There are many representation theorems which state that the dual space of a Banach space $X$ has a particularly concrete form. For example, if $X = C([0,1],\mathbb R)$ is the space of real-valued continuous functions on $[0,1]$, then $X^*$ is the space of Radon measures on $[0,1]$. When you are confronted with some Banach space, where do you go to figure out a representation of its dual space? Is there a book or survey article with a rich set of examples?

Here is the particular example which motivates this question. Let $\operatorname{Sym}$ be the space of symmetric $n \times n$ real matrices with a usual matrix norm. Let $U \subseteq \mathbb R^n$ be compact, and let $X = C^{2+\alpha}(U, \operatorname{Sym})$ with the obvious norm. What is the dual space of $X$?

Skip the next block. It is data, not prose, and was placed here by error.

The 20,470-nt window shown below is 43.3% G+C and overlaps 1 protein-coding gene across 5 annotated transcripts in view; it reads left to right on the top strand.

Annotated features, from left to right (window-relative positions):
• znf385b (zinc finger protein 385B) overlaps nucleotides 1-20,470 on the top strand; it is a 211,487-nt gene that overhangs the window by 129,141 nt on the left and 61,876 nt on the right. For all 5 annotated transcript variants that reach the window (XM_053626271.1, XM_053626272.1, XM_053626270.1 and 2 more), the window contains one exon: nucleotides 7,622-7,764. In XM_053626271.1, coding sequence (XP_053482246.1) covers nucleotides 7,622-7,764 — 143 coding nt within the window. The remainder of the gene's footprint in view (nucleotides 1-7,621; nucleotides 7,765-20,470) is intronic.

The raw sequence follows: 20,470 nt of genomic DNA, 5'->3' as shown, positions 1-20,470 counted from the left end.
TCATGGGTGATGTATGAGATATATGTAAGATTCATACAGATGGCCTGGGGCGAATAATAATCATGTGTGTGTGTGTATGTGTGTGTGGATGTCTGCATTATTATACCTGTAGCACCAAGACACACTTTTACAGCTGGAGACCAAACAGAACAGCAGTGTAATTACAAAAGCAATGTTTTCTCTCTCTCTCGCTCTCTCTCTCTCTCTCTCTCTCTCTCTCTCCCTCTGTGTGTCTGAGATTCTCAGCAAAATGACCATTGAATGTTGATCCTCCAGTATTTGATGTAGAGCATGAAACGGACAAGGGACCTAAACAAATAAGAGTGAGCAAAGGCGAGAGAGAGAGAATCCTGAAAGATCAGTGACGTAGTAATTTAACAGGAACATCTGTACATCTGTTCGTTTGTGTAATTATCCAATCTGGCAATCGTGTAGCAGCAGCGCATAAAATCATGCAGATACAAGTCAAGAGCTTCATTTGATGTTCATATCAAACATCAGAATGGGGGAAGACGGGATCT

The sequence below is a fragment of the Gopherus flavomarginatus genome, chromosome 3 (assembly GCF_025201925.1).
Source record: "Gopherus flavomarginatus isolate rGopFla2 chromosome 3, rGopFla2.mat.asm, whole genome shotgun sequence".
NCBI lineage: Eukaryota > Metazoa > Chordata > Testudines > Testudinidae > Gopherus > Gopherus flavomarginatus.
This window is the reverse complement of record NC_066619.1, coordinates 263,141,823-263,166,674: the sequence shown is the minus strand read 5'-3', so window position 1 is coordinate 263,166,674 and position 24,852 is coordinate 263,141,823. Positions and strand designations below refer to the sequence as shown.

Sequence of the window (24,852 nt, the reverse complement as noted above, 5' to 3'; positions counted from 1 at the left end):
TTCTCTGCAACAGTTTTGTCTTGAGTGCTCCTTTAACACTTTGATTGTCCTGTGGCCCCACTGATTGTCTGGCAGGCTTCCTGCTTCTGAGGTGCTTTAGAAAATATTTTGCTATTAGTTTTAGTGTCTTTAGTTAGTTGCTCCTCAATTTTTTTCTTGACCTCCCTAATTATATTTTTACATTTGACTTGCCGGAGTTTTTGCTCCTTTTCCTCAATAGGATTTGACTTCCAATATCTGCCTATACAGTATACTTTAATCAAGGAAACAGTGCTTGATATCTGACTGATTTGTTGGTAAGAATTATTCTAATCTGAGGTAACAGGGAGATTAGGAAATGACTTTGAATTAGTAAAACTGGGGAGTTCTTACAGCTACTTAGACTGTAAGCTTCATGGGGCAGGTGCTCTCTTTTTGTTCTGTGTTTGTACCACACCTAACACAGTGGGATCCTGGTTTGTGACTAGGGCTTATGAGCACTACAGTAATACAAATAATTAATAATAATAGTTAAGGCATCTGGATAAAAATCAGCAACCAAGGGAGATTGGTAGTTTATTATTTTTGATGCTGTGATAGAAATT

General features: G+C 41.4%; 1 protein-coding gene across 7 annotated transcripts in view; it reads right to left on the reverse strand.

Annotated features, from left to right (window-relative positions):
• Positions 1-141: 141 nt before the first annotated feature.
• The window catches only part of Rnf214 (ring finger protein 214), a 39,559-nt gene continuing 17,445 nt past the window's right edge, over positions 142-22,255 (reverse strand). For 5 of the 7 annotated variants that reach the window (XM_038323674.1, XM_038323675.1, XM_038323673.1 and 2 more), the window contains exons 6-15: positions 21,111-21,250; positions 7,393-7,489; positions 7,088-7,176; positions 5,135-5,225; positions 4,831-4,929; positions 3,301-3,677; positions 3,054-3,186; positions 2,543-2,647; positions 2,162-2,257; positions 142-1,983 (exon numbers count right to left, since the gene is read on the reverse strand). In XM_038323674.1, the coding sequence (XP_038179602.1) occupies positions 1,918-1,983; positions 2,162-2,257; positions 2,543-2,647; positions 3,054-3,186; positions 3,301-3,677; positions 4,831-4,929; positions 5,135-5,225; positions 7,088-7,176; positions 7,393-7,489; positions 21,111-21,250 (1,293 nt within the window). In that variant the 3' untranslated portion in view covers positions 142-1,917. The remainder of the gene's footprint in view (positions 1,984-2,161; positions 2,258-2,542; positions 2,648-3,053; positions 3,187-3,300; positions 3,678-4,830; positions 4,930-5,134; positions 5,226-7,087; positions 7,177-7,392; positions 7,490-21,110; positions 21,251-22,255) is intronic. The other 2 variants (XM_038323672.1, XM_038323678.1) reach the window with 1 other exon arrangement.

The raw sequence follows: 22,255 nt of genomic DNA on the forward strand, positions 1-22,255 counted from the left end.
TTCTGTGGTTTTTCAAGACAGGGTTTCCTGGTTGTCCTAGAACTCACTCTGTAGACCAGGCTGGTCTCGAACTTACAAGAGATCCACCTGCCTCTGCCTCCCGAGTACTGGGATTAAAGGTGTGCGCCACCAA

`$\operatorname{Sym}$`

is a red herring here. Since`$X=C^{2+\alpha}(U)\otimes\operatorname{Sym}$`

, you get`$X^*=C^{2+\alpha}(U)^*\otimes\operatorname{Sym}^*$`

. The same goes if`$\operatorname{Sym}$`

is replaced by any finite-dimensional space. (The tensor product of two infinite dimensional Banach space is an entirely different kettle of fish, of course.) – Harald Hanche-Olsen Apr 16 '10 at 2:30